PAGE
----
Maybe someday the "it's gotta be genetic" obsession will receive more critical analysis from autism "experts". For now though GxE is still MSSNG in the mind sets and articles of faith of autism's most prominent researchers and funding authorities for autism research.

Tuesday, February 10, 2015

Dear Caregivers: DO NOT Leave a Person with Autism, Epilepsy and Intellectual Disability Alone in a Bathtub

Many news reports can have an impact on you for a variety of reasons.  It is especially true with reports of  young people dying at an early age, particularly when those young people share significant characteristics with one of your own children.  A BBC News story "We thought our son would be safe in assessment unit"  startled me when I read the story of 18 year old Connor Sparrowhawk who died in a UK assessment unit while left alone in a bath. Like my son Conor Doherty, Connor Sparrowhawk suffered from epilepsy, autism and a learning disability.  Like my son, Connor Sparrowhawk  suffered a grand mal/tonic clonic seizure while in the bath although unfortunately was alone.

 On October 24, 2014 our son Conor suffered a grand mal/tonic clonic seizure while his mother helped him bathe.  He went into convulsions and his mother yelled for help.  I was sitting downstairs at the time and upon hearing my wife's calls for help, ran upstairs and held him up in the tub until his convulsions stopped and he regained some level of consciousness.   His older brother helped me move our son Conor Doherty down to the living room where we cared for him on a living room couch.  We also spoiled him rotten for the rest of the day.  Conor slept on the couch that night while I slept on a second couch in the living room.  

Our son Conor's  bathtub seizure was scary but it could have been worse, much worse,  Our Conor, as with others with his conditions, could have died in the tub that day as was the case with Connor Sparrowhawk,  the 18 year old UK man, who like our son, had epilepsy, autism, and a learning disability, whose death and the anguish of his parents was reported by  Katie Razzall,  a special correspondent, to the BBC in "We thought our son would be safe in assessment unit":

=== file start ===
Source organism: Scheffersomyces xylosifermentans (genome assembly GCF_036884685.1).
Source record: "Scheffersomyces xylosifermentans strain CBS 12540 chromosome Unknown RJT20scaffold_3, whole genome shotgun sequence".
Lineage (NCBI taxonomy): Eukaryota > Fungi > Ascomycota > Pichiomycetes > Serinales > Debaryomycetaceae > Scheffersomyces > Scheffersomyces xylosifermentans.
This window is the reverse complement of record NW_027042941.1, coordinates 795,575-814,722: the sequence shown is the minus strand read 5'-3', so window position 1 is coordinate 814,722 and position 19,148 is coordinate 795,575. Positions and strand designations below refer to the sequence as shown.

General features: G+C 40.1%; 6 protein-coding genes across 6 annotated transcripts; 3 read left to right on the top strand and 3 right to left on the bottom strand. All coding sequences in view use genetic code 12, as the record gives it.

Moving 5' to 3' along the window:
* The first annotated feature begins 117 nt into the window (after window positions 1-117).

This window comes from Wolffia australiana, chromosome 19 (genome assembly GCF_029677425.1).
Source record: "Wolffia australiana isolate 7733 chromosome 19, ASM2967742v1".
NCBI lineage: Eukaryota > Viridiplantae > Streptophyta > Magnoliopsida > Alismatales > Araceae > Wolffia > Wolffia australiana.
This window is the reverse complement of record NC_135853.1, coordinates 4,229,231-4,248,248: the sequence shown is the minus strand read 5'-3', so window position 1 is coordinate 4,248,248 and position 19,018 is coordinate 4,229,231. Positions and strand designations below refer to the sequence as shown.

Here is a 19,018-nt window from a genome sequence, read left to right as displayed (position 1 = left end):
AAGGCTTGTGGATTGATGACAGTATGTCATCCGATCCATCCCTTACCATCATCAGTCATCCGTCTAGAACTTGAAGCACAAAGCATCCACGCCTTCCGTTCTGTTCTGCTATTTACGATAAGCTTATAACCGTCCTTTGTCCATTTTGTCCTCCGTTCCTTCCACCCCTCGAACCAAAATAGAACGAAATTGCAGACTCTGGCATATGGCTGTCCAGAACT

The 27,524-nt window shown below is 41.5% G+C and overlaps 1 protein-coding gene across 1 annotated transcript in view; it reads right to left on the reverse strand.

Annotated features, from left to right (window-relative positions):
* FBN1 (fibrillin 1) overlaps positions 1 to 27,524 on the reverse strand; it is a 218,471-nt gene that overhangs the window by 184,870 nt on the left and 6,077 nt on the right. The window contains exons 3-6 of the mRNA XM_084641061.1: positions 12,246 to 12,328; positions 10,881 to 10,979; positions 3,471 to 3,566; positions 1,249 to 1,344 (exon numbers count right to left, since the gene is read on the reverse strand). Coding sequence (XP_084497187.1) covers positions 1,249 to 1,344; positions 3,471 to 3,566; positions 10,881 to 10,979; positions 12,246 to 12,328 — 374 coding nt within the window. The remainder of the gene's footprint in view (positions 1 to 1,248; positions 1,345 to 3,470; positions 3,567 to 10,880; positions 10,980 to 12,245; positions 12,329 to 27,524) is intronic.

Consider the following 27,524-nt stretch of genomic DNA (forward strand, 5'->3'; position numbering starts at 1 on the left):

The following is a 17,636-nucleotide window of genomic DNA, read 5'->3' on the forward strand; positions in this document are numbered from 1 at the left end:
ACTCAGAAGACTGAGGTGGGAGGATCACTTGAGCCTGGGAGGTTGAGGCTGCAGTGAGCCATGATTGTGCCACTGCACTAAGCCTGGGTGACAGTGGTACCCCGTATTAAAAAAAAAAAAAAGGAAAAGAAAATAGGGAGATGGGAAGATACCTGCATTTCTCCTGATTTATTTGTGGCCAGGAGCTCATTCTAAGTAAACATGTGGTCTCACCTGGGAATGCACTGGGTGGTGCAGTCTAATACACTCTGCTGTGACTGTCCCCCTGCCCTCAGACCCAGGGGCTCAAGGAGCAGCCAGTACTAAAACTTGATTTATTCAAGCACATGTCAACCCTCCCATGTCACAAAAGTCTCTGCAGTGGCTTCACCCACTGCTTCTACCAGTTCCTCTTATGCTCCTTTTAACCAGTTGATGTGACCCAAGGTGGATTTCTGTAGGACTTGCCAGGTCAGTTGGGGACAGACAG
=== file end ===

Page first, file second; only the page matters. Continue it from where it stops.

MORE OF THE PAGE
"The 18-year-old drowned in the bath at an NHS assessment unit in Oxfordshire after having a fit in July 2013.

Connor had epilepsy, autism and a learning disability, but had always lived at home with his parents and siblings. He had been admitted to the unit 107 days earlier after becoming agitated and aggressive.

Sara Ryan, his mother, said: "He was a fit and healthy young man. He should have been supervised. If you have epilepsy, you shouldn't be left in the bath. I'm astonished they weren't supervising him in the bath, it's such a basic level of care."

A damning independent report by Verita for Southern Health NHS Foundation Trust found Connor's epilepsy had not been properly assessed or managed, and that his death was "preventable". Jeremy Hunt, the Health Secretary, has personally apologised to the family."

 As Connor Sparrowhawk's mother, Sara Ryan, said "If you have epilepsy you shouldn't be left in the bath. I'm astonished they weren't supervising him in the bath, it's such a basic level of care."

Saturday, February 07, 2015

Autism Disorders and the 1st International Epilepsy Day, February 9, 2015

Monday, February 9, 2015 is the first International Epilepsy Day,   a joint initiative created by the International Bureau for Epilepsy (IBE) and the International League Against Epilepsy (ILAE)  scheduled to occur annually hereafter on the second Monday in February to promote epilepsy awareness around the world.   Epileptic seizures are much more common among persons with an autism spectrum disorder than among the general population and parents of children with a newly diagnosed autism disorder should discuss the possibility and care implications of autism with their medical advisers.  The autism and epilepsy connection is discussed on the Autism Speaks official blog site in the commentary How Common Are Seizures Among People With Autism And What Can Help:

"Seizures are indeed more common in both children and adults on the autism spectrum. Independently, autism and epilepsy (seizures of unknown cause), each occur in around 1 percent of the general population. But epilepsy rates among those with autism spectrum disorders (ASD), range from 20 to 40 percent, with the highest rates among those most severely impaired by autism.  Conversely, about 5 percent of children who develop epilepsy in childhood go on to develop autism."

Autism Speaks also has a more detailed information page about autism and epilepsy that provides some answers to questions this father of a son with autism, intellectual disability and epilepsy found helpful: Autism and Epilepsy Resources

The World Health Organization provides a helpful over view of epilepsy in the graphic  below WHAT IS epilepsy? and does not shy away from pointing out one of the more severe epilepsy impacts, specifically that persons with epilepsy have a 3-6 TIMES greater risk of premature death. Given the serious potential impact of epilepsy and the much greater risk of epilepsy among persons with autism disorders it is critically important that persons with autism and parents of children with autism are aware of the autism epilepsy connection.